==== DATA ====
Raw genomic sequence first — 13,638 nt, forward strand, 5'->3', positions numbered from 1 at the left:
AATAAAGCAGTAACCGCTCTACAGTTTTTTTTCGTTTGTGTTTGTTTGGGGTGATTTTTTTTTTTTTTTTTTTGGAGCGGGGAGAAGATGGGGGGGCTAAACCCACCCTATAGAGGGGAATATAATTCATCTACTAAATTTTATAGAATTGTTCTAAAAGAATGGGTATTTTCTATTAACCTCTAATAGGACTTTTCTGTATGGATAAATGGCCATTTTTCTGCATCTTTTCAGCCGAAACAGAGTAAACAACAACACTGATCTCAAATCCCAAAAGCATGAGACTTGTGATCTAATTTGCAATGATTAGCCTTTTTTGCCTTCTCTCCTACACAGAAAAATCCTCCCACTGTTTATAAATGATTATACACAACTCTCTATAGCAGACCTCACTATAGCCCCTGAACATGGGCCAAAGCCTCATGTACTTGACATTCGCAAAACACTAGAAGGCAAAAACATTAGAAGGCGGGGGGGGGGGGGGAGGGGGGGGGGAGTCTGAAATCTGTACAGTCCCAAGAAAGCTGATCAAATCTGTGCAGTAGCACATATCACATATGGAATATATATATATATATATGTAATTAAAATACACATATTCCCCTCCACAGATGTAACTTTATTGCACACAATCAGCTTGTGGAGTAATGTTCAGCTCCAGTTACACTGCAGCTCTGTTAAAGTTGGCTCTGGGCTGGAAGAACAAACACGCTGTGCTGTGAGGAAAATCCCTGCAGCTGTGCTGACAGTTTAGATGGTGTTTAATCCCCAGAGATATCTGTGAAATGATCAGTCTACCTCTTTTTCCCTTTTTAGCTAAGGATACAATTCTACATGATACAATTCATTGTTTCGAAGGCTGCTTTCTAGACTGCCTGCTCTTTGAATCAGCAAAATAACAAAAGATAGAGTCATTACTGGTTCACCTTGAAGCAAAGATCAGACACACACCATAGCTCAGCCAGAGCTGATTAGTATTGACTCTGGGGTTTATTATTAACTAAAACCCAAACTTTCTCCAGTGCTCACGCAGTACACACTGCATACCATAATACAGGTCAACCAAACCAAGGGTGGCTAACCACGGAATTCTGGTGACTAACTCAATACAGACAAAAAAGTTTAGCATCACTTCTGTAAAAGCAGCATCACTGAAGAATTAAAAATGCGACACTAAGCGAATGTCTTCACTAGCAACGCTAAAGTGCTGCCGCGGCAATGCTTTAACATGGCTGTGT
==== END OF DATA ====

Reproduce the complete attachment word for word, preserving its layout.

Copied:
Raw genomic sequence first — 13,638 nt, forward strand, 5'->3', positions numbered from 1 at the left:
AATAAAGCAGTAACCGCTCTACAGTTTTTTTTCGTTTGTGTTTGTTTGGGGTGATTTTTTTTTTTTTTTTTTTGGAGCGGGGAGAAGATGGGGGGGCTAAACCCACCCTATAGAGGGGAATATAATTCATCTACTAAATTTTATAGAATTGTTCTAAAAGAATGGGTATTTTCTATTAACCTCTAATAGGACTTTTCTGTATGGATAAATGGCCATTTTTCTGCATCTTTTCAGCCGAAACAGAGTAAACAACAACACTGATCTCAAATCCCAAAAGCATGAGACTTGTGATCTAATTTGCAATGATTAGCCTTTTTTGCCTTCTCTCCTACACAGAAAAATCCTCCCACTGTTTATAAATGATTATACACAACTCTCTATAGCAGACCTCACTATAGCCCCTGAACATGGGCCAAAGCCTCATGTACTTGACATTCGCAAAACACTAGAAGGCAAAAACATTAGAAGGCGGGGGGGGGGGGGGAGGGGGGGGGGAGTCTGAAATCTGTACAGTCCCAAGAAAGCTGATCAAATCTGTGCAGTAGCACATATCACATATGGAATATATATATATATATATGTAATTAAAATACACATATTCCCCTCCACAGATGTAACTTTATTGCACACAATCAGCTTGTGGAGTAATGTTCAGCTCCAGTTACACTGCAGCTCTGTTAAAGTTGGCTCTGGGCTGGAAGAACAAACACGCTGTGCTGTGAGGAAAATCCCTGCAGCTGTGCTGACAGTTTAGATGGTGTTTAATCCCCAGAGATATCTGTGAAATGATCAGTCTACCTCTTTTTCCCTTTTTAGCTAAGGATACAATTCTACATGATACAATTCATTGTTTCGAAGGCTGCTTTCTAGACTGCCTGCTCTTTGAATCAGCAAAATAACAAAAGATAGAGTCATTACTGGTTCACCTTGAAGCAAAGATCAGACACACACCATAGCTCAGCCAGAGCTGATTAGTATTGACTCTGGGGTTTATTATTAACTAAAACCCAAACTTTCTCCAGTGCTCACGCAGTACACACTGCATACCATAATACAGGTCAACCAAACCAAGGGTGGCTAACCACGGAATTCTGGTGACTAACTCAATACAGACAAAAAAGTTTAGCATCACTTCTGTAAAAGCAGCATCACTGAAGAATTAAAAATGCGACACTAAGCGAATGTCTTCACTAGCAACGCTAAAGTGCTGCCGCGGCAATGCTTTAACATGGCTGTGT